NEW DELHI: A 19-year-old student born with multiple congenital anomalies and limb defects has scored 70 percent on his Grade 12 exams by writing the tests with his feet.
Tushar Vishwakarma, who declined to hire a writer or ask for extra time to finish the exams, said that he realized early on in life that he wanted the disability, which prevents him from using his hands, “to be my strength and not my weakness.”
“I never thought of myself as disabled. It took me three years to master the art of writing with my toes,” Vishwakarma, who is from the northern state of Uttar Pradesh, told Arab News. “Disability is a state of mind and not the body,” he said.
Born into a lower-middle-class family with his father, Rajesh, working as a small-time trader in Lucknow, Vishwakarma lives in the city with his parents and three siblings.
Rajesh said that a few months after Vishwakarma was born he took him to hospitals “with limited resources” in Lucknow and elsewhere to identify the issue, but in vain.
“When Tushar was quite young, doctors in Lucknow told me that I should get him treated after he grows up. At the age of 3, I took him to hospital again but doctors only prescribed medicines,” Rajesh, 46, told Arab News.
He added that the PGI hospital in Lucknow diagnosed Vishwakarma with “multiple congenital anomalies” and said he was “missing a few veins from his hands.”
Next, the family tried to get Vishwakarma treated in Lucknow, in Chitrakoot, a city in Uttar Pradesh, and Udaipur, a city in the northern state of Rajasthan, but “none of the doctors could help him.”
Finally, in 2015, Rajesh was referred to a facility in Udaipur where doctors advised Vishwakarma to have plastic surgery on his hands.
“First, the doctors told me that they would perform the surgery but later decided against it as they were not sure whether that would cure my son or not,” Rajesh said.
“Doctors told me that the veins that control his hands were missing, and the issue could not be addressed through an operation. It’s the same response I got everywhere,” Rajesh said.
Dr. Ankur Bhardwaj from the PGI hospital in Lucknow, who was part of the team handling Vishwakarma’s case, was unavailable for comment when contacted by Arab News on Wednesday.
However, Dr. J. Bhadani from Patna in the eastern state of Bihar, told Arab News that “multiple congenital anomalies are structural deformities of the body and such deformities are the cause of chronic illness and disability in children.”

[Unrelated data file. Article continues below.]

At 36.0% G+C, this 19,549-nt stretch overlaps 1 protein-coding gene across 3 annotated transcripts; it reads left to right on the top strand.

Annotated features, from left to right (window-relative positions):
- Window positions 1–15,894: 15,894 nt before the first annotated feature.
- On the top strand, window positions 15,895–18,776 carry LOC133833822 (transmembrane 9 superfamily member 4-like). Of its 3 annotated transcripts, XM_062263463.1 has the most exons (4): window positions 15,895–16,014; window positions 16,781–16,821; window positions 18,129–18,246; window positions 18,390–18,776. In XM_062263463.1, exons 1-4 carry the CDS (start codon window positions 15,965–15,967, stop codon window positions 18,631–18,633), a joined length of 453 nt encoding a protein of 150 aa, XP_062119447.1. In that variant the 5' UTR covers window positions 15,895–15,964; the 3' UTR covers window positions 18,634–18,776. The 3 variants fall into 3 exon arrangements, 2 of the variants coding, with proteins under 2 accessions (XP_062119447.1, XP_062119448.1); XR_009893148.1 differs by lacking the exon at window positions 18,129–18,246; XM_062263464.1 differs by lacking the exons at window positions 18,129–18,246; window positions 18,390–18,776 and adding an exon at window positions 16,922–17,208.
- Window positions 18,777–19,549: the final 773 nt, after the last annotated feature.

Rajesh said that the family moved to Lucknow from the neighboring district of Unnao 20 years ago for “a better life” but were “always worried about Tushar, especially after we grow old.”
Vishwakarma’s high scores in the recent exams, however, have offered a renewed sense of “hope for his future.”
“I know now that he will not need our support in the future. Tushar has proven us wrong in life so far, and I am sure he will shine in life and make us prouder,” Rajesh said.
Vishwakarma credits his success to the Creative Convent College in Lucknow, which played a “great role in supporting” him.
“No one was willing to admit a disabled student when I was looking for admission in a higher secondary school, but the Creative Convent College helped me a lot,” he said.
School manager, Yogendra Sachan, told Arab News that it had “never charged” the family a fee for Vishwakarma’s education.
“We gave one full bench to Tushar so that he does not have any problem in writing,” Sachan said. “We made sure the school doesn’t charge any fee from the boy. He is bright and ambitious.”
Vishwakarma said that he aspires to be an engineer and is working toward realizing that dream.
“It’s not easy when your hands are not working, but I never allow negative thoughts to (take root) in my mind,” he said.